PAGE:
Huge Ancient Hidden Monument Found In Petra Using Satellites, Drones, And Google Earth


Tom Hale

Tom is a writer in London with a Master's degree in Journalism whose editorial work covers anything from health and the environment to technology and archaeology.

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Drone images of the newly discovered site in Petra, Jordan.
Drone images of the newly discovered site in Petra. I. Labianca

It seems the modern-day explorer just needs a laptop and Internet connection, rather than a bullwhip and a pair of binoculars.

Using satellite imagery, drones, and Google Earth, archaeologists have discovered the site of a massive monument “hiding in plain sight” at the Petra Archaeological Park in Jordan. Researchers Sarah Parcak and Christopher Tuttle recently published their findings online in The American Schools of Oriental Research.


Petra, once described as "a rose-red city half as old as time,” dates back to the fourth century BCE. Much of its past is well-documented, from its origins as an early camel caravan pit stop to its time under Roman rule. The World Heritage site is one of the world's most famous archaeological sites and has been studied by explorers since the early 19th century. So this discovery comes as a pleasant surprise to the researchers.

The archaeologists' high-tech eyes in the sky have shown that the structure is around 56 by 49 meters (184 by 161 feet). It also features an 8.5 by 8.5-meter (28 by 28 feet) building situated on a huge plateau. 

Christopher Tuttle on the site, as it appears from ground level. G. al Faqeer.

Much of the site still needs to be fully excavated, but the archaeologists have pieced together a fair amount of the monument's life.The discovery of pottery around the area suggests it could have been built by the Nabataeans, sometime around the second century BCE. It’s shape and structure suggests it could have been used as a public ceremonial platform, playing an important role in Petra's early history, its dabble with Christianity during the Byzantine period, and during the later Islamic periods.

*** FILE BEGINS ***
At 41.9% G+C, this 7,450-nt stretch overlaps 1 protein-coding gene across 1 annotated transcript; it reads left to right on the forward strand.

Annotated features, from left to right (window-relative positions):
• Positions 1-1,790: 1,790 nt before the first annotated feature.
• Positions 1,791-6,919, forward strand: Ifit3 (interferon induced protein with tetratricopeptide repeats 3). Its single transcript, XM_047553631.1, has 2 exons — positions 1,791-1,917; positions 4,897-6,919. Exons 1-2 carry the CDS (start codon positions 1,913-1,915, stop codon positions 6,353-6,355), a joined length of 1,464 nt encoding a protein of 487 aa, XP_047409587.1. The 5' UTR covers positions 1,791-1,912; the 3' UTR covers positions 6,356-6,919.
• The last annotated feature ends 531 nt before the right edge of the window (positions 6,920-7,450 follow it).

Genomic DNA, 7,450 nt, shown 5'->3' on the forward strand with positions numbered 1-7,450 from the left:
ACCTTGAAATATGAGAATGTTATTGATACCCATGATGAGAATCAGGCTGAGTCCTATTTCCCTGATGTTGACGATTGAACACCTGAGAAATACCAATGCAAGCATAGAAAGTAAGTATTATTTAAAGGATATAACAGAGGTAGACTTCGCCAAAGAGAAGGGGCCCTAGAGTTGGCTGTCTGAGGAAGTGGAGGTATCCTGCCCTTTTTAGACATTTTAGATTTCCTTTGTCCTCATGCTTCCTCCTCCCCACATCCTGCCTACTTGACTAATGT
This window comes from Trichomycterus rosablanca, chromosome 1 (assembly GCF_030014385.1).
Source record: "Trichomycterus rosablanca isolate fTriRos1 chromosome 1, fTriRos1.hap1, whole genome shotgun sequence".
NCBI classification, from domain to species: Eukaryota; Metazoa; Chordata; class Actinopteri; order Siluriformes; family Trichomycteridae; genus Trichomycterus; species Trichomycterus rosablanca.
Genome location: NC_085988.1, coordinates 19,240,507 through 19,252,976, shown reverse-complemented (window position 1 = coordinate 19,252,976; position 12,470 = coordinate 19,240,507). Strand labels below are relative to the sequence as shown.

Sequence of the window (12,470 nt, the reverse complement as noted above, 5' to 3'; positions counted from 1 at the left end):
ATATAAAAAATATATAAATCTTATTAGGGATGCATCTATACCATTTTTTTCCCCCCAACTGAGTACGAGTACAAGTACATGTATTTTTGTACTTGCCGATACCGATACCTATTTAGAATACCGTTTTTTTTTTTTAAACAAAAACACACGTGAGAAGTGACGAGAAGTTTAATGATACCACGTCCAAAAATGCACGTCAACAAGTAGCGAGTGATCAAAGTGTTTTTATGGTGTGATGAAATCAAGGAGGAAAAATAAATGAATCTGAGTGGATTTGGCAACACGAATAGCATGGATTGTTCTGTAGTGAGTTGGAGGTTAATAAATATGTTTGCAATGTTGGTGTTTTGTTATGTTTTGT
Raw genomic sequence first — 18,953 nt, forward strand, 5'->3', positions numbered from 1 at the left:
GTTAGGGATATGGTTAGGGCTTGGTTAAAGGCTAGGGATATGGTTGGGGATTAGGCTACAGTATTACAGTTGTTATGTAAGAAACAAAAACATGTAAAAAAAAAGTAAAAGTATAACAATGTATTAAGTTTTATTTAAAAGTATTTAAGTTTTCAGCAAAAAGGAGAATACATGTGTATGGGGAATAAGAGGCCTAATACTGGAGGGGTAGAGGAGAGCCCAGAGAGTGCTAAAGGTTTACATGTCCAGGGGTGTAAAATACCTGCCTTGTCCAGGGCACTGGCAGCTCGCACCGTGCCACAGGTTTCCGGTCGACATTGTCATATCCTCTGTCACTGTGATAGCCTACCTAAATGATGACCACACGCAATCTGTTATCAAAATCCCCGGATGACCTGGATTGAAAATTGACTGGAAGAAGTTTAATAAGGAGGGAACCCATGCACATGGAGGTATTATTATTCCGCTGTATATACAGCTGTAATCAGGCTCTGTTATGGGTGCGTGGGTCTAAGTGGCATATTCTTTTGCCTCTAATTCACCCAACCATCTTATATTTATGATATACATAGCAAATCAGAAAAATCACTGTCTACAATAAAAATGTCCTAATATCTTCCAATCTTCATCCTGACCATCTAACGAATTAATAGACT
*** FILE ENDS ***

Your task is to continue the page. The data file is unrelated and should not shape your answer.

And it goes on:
The exciting bit about this research is the use of “futuristic” techniques to look into the past. Not only has technology allowed archaeological excavations to save on money, labor, and time, it can lead researchers to even more subtle hints that would have previously seemed invisible.

Speaking to National Geographic, self-professed “space archaeologist” and co-author of the study Sarah Parcak explains: "Imagery from space shows us very subtle changes at a pixel level. We accentuate those differences on satellite maps by adding distinctly different colors to farmland, urban structures, archaeological sites, vegetation, and water. Then sophisticated computer algorithms tease out differences in a constant process of refinement. These extra eyes in the sky expose an entirely invisible world of lost cities."

She added: “Technology of the future is helping us save our past.”

A composite of drone images with architectural details highlighted. I. Labianca; graphics by J. Blanzy


[H/T: National Geographic]


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